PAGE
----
Mountains provide a wide range of critical and indispensable ecological goods and services for a significant number of people in Africa both upstream and downstream. However, they are among the most disadvantaged regions in the world with some of the highest poverty rates. Mountain communities and ecosystems are among those most vulnerable to climate change and land degradation, irrespective of the international focus on recognition of mountains in key policy processes at both national and International levels as important ecosystems for human well-being and livelihoods. Rwanda, also known as the country of thousand hills, understands the issues and importance of mountains and therefore most welcome to join the global partners to advocate for improving the lives of mountain peoples and protecting mountain environments not only in Rwanda but also around the world.
“We are very happy for warm welcome received from Rwandan Government and citizens since the second Africa Regional Mountains Forum started in Kigali. Rwanda has been very welcoming to Mountain Partnership but has not yet joined. We think Rwanda can be a great leader for this mountain agenda. We really encourage the Rwandan Government to join Mountain Partnership to promote mountains, advocate for mountain issues and mountain community livelihoods around the world”, said Rosalaura Romeo, Programme Officer, Mountain Partnership.
Rosalaura Romeo, Programme Officer, Mountain Partnership, addressing participants of ARMF2018
Mountains provide essential ecosystem services for livelihoods and contribute greatly to sustainable development goals. Those include freshwater (provide 60-80 percent of the world’s freshwater resources) for domestic and industrial use as well as hydropower. African mountains hold the key to ending poverty in Africa and this will depend on how decisions regarding mountains and their ecosystems are taken. Mountains host approximately 25 percent of terrestrial biodiversity as well as vital genetic resources, thus hold the future of agriculture and medicine. However, mountains issues tend to be forgotten in global, regional and national development agenda.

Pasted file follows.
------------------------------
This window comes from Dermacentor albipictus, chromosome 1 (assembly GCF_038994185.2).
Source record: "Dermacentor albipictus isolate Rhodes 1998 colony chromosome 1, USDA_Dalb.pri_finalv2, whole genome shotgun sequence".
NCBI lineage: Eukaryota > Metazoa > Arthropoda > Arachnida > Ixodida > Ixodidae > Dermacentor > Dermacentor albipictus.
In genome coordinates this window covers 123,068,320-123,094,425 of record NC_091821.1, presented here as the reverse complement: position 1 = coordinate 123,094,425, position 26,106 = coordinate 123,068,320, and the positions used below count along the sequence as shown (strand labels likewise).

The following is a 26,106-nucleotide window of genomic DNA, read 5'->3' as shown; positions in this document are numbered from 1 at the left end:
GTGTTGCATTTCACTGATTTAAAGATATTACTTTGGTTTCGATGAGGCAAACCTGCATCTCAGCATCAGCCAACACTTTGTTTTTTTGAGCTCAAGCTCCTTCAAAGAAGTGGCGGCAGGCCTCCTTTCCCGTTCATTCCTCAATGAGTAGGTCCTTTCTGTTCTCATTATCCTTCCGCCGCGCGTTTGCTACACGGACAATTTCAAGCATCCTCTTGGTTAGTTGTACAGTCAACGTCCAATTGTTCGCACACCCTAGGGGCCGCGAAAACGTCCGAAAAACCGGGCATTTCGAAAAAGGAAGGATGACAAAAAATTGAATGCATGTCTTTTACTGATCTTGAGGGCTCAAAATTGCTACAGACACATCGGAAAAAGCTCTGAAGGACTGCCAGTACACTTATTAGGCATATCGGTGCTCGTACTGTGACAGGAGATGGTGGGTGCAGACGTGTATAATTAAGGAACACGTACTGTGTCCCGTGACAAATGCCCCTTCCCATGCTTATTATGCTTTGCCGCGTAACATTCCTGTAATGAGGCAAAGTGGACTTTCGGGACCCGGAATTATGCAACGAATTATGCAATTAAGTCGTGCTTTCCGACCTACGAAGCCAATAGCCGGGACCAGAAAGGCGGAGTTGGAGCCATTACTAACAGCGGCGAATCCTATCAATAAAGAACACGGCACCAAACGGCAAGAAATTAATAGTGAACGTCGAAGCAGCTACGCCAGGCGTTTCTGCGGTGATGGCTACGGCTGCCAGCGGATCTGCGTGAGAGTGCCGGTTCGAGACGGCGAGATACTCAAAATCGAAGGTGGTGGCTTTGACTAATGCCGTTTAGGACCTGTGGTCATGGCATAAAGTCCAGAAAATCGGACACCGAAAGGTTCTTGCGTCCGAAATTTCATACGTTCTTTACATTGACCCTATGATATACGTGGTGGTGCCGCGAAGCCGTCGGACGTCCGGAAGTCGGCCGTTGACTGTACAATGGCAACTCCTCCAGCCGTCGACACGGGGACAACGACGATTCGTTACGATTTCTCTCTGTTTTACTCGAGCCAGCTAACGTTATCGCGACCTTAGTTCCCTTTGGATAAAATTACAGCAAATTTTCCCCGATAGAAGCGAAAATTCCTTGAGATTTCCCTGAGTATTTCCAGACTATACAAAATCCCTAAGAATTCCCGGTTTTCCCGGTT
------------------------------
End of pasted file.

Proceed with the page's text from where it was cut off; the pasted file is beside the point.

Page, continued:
“In Rwanda, mountains ecosystems constitute the backbone of tourism. Unfortunately, mountain ecosystems are fragile and most affected by the impacts of climate change. Therefore, there is a need to put our hands together and advocate for sustainable management of mountain resources,” said Dr Sam Kanyamibwa, Executive Director of ARCOS Network, and organizer of ARMF2018.
Dr Sam Kanyamibwa addressing the participants of ARMF2018
The Mountain Partnership is a United Nations voluntary alliance of partners dedicated to improving the lives of mountain peoples and protecting mountain environments around the world. Founded in 2002, the Mountain Partnership addresses the challenges facing mountain regions by tapping the wealth and diversity of resources, knowledge, information and expertise, from and between its members, in order to stimulate concrete initiatives at all levels that will ensure improved quality of life and environments in the world’s mountain regions. Currently, more than 300 governments, intergovernmental organizations, major groups (e.g. civil society, NGOs and the private sector) and subnational authorities are members.